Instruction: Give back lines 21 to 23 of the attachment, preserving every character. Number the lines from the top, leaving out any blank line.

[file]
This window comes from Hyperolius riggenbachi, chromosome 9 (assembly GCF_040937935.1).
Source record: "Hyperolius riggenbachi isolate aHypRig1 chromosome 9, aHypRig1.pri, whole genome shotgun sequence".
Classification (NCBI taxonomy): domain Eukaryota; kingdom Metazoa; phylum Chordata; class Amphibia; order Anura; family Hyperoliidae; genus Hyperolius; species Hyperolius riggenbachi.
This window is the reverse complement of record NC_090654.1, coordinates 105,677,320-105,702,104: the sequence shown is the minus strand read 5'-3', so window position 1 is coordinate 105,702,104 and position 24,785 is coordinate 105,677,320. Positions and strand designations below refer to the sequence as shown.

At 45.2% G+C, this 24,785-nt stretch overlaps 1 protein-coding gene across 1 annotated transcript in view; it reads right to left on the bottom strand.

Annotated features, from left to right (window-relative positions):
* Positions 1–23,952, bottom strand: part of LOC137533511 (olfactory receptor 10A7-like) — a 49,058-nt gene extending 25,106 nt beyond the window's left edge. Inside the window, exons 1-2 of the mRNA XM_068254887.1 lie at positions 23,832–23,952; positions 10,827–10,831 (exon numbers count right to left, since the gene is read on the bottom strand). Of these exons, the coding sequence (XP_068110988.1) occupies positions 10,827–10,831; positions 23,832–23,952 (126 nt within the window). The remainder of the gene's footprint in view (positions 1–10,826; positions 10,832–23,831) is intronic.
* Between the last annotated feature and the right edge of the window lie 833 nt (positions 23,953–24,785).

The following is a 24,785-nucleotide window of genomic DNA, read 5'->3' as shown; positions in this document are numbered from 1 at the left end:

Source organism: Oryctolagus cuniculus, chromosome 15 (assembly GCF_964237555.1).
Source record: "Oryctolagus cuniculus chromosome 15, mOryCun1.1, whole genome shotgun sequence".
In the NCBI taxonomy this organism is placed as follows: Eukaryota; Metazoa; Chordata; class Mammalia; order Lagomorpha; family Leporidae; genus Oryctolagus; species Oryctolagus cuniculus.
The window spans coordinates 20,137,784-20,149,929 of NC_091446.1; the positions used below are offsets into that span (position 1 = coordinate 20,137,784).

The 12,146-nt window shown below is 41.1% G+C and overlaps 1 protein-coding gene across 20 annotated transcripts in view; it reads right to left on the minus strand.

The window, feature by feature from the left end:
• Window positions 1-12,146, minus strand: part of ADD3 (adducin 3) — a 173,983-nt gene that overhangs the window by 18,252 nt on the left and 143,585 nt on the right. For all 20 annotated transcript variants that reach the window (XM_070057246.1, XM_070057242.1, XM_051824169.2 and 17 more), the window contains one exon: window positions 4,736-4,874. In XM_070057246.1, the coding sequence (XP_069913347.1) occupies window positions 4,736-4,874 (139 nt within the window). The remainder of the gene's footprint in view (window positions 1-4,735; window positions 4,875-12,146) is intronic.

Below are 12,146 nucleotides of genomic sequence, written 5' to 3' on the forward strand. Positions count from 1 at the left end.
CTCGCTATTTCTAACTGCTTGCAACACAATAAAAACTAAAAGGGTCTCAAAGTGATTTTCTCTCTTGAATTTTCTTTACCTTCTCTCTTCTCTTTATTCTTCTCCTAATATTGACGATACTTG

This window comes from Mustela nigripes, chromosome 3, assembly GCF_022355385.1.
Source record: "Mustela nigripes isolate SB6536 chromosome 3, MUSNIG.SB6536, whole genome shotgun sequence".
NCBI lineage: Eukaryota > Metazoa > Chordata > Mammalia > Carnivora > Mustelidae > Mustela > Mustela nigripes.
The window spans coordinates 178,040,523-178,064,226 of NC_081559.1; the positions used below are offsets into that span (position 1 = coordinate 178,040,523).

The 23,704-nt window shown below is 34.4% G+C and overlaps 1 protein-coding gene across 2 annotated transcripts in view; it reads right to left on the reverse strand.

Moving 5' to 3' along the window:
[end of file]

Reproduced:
NCBI lineage: Eukaryota > Metazoa > Chordata > Mammalia > Carnivora > Mustelidae > Mustela > Mustela nigripes.
The window spans coordinates 178,040,523-178,064,226 of NC_081559.1; the positions used below are offsets into that span (position 1 = coordinate 178,040,523).

The 23,704-nt window shown below is 34.4% G+C and overlaps 1 protein-coding gene across 2 annotated transcripts in view; it reads right to left on the reverse strand.